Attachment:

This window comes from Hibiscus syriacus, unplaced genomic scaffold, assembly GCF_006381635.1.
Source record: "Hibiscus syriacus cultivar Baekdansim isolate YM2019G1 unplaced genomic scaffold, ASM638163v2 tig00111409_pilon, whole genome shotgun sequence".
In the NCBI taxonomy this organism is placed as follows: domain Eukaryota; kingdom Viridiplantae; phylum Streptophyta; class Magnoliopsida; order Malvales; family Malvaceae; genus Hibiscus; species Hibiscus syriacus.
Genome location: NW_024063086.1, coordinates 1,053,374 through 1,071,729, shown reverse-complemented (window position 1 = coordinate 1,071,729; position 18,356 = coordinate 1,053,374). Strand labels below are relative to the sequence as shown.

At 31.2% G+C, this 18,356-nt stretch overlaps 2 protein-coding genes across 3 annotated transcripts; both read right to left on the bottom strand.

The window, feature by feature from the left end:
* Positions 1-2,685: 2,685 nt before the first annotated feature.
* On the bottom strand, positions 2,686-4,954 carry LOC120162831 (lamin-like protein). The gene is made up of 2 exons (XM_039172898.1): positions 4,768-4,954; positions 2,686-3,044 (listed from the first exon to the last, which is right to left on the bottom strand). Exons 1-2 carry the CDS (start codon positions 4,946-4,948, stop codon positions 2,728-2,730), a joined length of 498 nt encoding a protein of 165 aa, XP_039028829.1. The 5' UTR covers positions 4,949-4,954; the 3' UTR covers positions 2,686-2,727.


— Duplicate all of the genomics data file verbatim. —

This window comes from Hibiscus syriacus, unplaced genomic scaffold, assembly GCF_006381635.1.
Source record: "Hibiscus syriacus cultivar Baekdansim isolate YM2019G1 unplaced genomic scaffold, ASM638163v2 tig00111409_pilon, whole genome shotgun sequence".
In the NCBI taxonomy this organism is placed as follows: domain Eukaryota; kingdom Viridiplantae; phylum Streptophyta; class Magnoliopsida; order Malvales; family Malvaceae; genus Hibiscus; species Hibiscus syriacus.
Genome location: NW_024063086.1, coordinates 1,053,374 through 1,071,729, shown reverse-complemented (window position 1 = coordinate 1,071,729; position 18,356 = coordinate 1,053,374). Strand labels below are relative to the sequence as shown.

At 31.2% G+C, this 18,356-nt stretch overlaps 2 protein-coding genes across 3 annotated transcripts; both read right to left on the bottom strand.

The window, feature by feature from the left end:
* Positions 1-2,685: 2,685 nt before the first annotated feature.
* On the bottom strand, positions 2,686-4,954 carry LOC120162831 (lamin-like protein). The gene is made up of 2 exons (XM_039172898.1): positions 4,768-4,954; positions 2,686-3,044 (listed from the first exon to the last, which is right to left on the bottom strand). Exons 1-2 carry the CDS (start codon positions 4,946-4,948, stop codon positions 2,728-2,730), a joined length of 498 nt encoding a protein of 165 aa, XP_039028829.1. The 5' UTR covers positions 4,949-4,954; the 3' UTR covers positions 2,686-2,727.